Not Worth Carrying On About

When Candace Bushnell published the Carrie Diaries, I bought the book and read it in an effort to get excited about the upcoming movie and get a glimpse into what she imagined her famed character, Carrie Bradshaw, was like as a teenager. Dear Diary, it was a mistake.

Not only did it seem like the book was written over the course of a weekend in an effort to tap into a new, younger audience for the franchise (and to make a couple extra bucks), the writing was bad AND the character didn’t fit in with traits or things we’ve learned about Ms. Bradshaw in the show.

First off — Bushnell used bizarre phrases to describe Carrie’s thoughts and feelings that didn’t make sense. At one point Carrie described a feeling in her stomach like light shining through diamonds when she sees a guy she likes. What does that even mean? Are there sharp pains? Is you stomach hot? Cold? Do you feel like you are glowing? Do you feel heavy? Or maybe just bloated with purple prose?

I know writing for a younger audience can be challenging at times (trust me, I do it every day at a teen news site), but seriously, just use metaphors and analogies that are clear and practical, not weird.

Another odd thing, aside from the fact that the book meanders along as Carrie complains about her crush and wanting to be a writer (but seldom DOES anything inspiring or noteworthy), toward the end of the book teenage Carrie makes Coq au Vin for her friend, sisters and father (her favorite dish to make, supposedly). Well, as any SATC fan knows, in the show, Carrie used her oven for storage, I HIGHLY doubt anyone who makes a dish and likes to cook from the Julia Child cook book would cease to use their kitchen. Those skills don’t curdle in the fridge.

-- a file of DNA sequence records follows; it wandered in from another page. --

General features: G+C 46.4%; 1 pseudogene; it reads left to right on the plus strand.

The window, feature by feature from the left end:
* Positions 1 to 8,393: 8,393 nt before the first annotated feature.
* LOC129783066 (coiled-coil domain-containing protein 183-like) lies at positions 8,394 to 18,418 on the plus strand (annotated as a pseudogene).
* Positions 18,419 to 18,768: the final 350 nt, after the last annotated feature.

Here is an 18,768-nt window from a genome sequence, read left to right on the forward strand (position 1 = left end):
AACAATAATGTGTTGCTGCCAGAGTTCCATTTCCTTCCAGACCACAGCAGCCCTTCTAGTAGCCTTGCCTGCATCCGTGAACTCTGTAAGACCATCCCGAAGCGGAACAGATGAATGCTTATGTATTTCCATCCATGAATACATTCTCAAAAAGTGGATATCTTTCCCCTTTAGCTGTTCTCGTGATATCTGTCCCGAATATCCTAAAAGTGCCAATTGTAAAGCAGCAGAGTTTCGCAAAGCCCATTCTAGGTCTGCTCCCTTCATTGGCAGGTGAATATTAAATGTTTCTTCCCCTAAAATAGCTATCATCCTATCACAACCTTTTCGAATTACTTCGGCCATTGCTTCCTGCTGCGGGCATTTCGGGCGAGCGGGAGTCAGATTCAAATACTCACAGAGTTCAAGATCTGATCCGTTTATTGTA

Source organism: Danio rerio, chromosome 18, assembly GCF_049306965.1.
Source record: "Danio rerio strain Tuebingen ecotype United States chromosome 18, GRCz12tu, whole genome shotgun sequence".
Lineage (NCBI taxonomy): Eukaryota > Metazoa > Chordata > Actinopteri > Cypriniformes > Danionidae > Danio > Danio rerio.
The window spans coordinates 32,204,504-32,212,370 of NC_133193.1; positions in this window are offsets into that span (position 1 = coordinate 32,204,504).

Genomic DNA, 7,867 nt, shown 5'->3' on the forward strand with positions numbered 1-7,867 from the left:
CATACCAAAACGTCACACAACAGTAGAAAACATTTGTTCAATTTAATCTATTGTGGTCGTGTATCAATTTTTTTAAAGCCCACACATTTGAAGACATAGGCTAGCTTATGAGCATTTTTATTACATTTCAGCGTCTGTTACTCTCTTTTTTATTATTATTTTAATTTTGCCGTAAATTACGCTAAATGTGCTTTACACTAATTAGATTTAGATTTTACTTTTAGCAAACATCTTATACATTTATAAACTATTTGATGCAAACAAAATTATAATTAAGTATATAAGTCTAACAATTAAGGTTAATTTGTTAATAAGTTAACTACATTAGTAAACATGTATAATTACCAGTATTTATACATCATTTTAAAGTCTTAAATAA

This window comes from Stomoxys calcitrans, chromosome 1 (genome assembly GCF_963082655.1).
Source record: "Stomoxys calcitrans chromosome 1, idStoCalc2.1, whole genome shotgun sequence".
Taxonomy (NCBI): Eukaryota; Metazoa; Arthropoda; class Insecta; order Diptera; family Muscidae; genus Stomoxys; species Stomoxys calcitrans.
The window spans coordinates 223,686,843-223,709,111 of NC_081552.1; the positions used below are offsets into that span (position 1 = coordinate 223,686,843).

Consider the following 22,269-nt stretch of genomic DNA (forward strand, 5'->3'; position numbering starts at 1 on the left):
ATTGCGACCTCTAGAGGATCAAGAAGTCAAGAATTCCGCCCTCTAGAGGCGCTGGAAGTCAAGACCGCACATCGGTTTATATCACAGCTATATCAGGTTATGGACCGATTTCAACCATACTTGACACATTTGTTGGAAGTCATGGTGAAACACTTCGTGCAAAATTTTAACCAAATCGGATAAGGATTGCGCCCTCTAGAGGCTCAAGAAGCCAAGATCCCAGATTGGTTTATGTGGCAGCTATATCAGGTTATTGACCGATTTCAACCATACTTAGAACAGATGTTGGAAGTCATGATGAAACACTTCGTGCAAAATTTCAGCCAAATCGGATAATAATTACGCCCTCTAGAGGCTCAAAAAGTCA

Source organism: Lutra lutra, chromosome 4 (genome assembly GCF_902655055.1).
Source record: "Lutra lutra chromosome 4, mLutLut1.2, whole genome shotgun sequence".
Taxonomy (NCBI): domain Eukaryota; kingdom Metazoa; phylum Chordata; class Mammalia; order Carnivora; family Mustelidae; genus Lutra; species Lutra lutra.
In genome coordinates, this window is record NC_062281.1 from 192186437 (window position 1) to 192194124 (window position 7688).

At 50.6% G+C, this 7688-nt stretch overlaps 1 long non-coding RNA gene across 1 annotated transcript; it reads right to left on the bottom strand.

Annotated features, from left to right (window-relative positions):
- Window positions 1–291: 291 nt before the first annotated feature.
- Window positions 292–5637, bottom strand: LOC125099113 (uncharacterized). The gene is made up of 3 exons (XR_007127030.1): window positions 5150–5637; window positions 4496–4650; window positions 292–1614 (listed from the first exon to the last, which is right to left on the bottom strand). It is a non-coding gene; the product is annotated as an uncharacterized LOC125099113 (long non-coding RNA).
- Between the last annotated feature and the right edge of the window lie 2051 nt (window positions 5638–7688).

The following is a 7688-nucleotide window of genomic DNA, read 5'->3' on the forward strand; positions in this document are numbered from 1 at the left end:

In addition to several annoying moments of, “Would Carrie really be like this?” there was also a naming issue. A woman nicknamed “Bunny” who is not in fact, the mother of Trey MacDougal, the ex-husband of Charlotte in the show — meets Carrie and has an effect on her future. I won’t spoil who she is or how she affects Carrie (in case you do read this against my advice), but it is not related to the matriarch of the same name. Anyway, couldn’t Bushnell think of another name?

I know these things seem like three minor details, but they are just a couple of examples of the larger problem, it was a bad book and there’s not point in wasting time writing about it. If this had not been The Carrie Diaries, but some other YA novel about a teen (which it could have been), people wouldn’t have read it.

The worst part about it was, after reading this young adult novel (and I’ve read my fair share), I felt like chucking it out the window and asking Bushnell if she ever even watched the show that built her career. There was nothing fun, charismatic or interesting about it. I mean, yes, she created the characters, but there’s so much more to them and what the fans know about them from the series. She could have done so much more with it!

Why write such a stupid book? Well, according to one Jezebel writer, who went to a publicity event for the book, it’s probably best to not ask … anything about it. I just don’t get it at all… the grotesque publicity for Sex and the City 2, the back tracking on important themes of love, sex and feminism in the films — the whole thing is just too much.

Why revive a phenomenal franchise and then as Charlotte would say, “wrap it in brown paper and just smear some dog poo on it!?”

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